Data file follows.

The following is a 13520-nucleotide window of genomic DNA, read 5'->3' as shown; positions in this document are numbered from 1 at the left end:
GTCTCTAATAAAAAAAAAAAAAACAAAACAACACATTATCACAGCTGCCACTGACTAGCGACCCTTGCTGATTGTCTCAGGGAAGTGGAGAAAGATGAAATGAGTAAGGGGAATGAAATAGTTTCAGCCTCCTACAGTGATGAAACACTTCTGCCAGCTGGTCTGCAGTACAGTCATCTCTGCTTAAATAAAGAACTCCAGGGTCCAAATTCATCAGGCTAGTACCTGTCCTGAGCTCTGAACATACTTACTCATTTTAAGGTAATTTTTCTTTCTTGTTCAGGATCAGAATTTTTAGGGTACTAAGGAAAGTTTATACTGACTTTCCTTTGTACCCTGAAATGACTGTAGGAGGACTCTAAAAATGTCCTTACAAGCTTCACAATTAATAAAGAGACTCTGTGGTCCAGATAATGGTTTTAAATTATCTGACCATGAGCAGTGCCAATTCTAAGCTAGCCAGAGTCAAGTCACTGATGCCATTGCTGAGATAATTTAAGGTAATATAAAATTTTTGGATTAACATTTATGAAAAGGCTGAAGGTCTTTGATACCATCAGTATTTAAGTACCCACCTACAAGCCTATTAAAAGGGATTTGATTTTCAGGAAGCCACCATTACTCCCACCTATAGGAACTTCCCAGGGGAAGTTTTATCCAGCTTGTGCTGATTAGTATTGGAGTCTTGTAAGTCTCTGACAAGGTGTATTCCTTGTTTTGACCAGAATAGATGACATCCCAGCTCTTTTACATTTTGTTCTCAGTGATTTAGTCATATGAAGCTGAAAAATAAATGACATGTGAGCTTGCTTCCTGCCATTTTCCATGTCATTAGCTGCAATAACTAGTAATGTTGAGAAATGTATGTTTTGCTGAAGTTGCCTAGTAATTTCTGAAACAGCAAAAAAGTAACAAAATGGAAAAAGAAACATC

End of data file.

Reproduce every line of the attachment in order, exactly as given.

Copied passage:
The following is a 13520-nucleotide window of genomic DNA, read 5'->3' as shown; positions in this document are numbered from 1 at the left end:
GTCTCTAATAAAAAAAAAAAAAACAAAACAACACATTATCACAGCTGCCACTGACTAGCGACCCTTGCTGATTGTCTCAGGGAAGTGGAGAAAGATGAAATGAGTAAGGGGAATGAAATAGTTTCAGCCTCCTACAGTGATGAAACACTTCTGCCAGCTGGTCTGCAGTACAGTCATCTCTGCTTAAATAAAGAACTCCAGGGTCCAAATTCATCAGGCTAGTACCTGTCCTGAGCTCTGAACATACTTACTCATTTTAAGGTAATTTTTCTTTCTTGTTCAGGATCAGAATTTTTAGGGTACTAAGGAAAGTTTATACTGACTTTCCTTTGTACCCTGAAATGACTGTAGGAGGACTCTAAAAATGTCCTTACAAGCTTCACAATTAATAAAGAGACTCTGTGGTCCAGATAATGGTTTTAAATTATCTGACCATGAGCAGTGCCAATTCTAAGCTAGCCAGAGTCAAGTCACTGATGCCATTGCTGAGATAATTTAAGGTAATATAAAATTTTTGGATTAACATTTATGAAAAGGCTGAAGGTCTTTGATACCATCAGTATTTAAGTACCCACCTACAAGCCTATTAAAAGGGATTTGATTTTCAGGAAGCCACCATTACTCCCACCTATAGGAACTTCCCAGGGGAAGTTTTATCCAGCTTGTGCTGATTAGTATTGGAGTCTTGTAAGTCTCTGACAAGGTGTATTCCTTGTTTTGACCAGAATAGATGACATCCCAGCTCTTTTACATTTTGTTCTCAGTGATTTAGTCATATGAAGCTGAAAAATAAATGACATGTGAGCTTGCTTCCTGCCATTTTCCATGTCATTAGCTGCAATAACTAGTAATGTTGAGAAATGTATGTTTTGCTGAAGTTGCCTAGTAATTTCTGAAACAGCAAAAAAGTAACAAAATGGAAAAAGAAACATC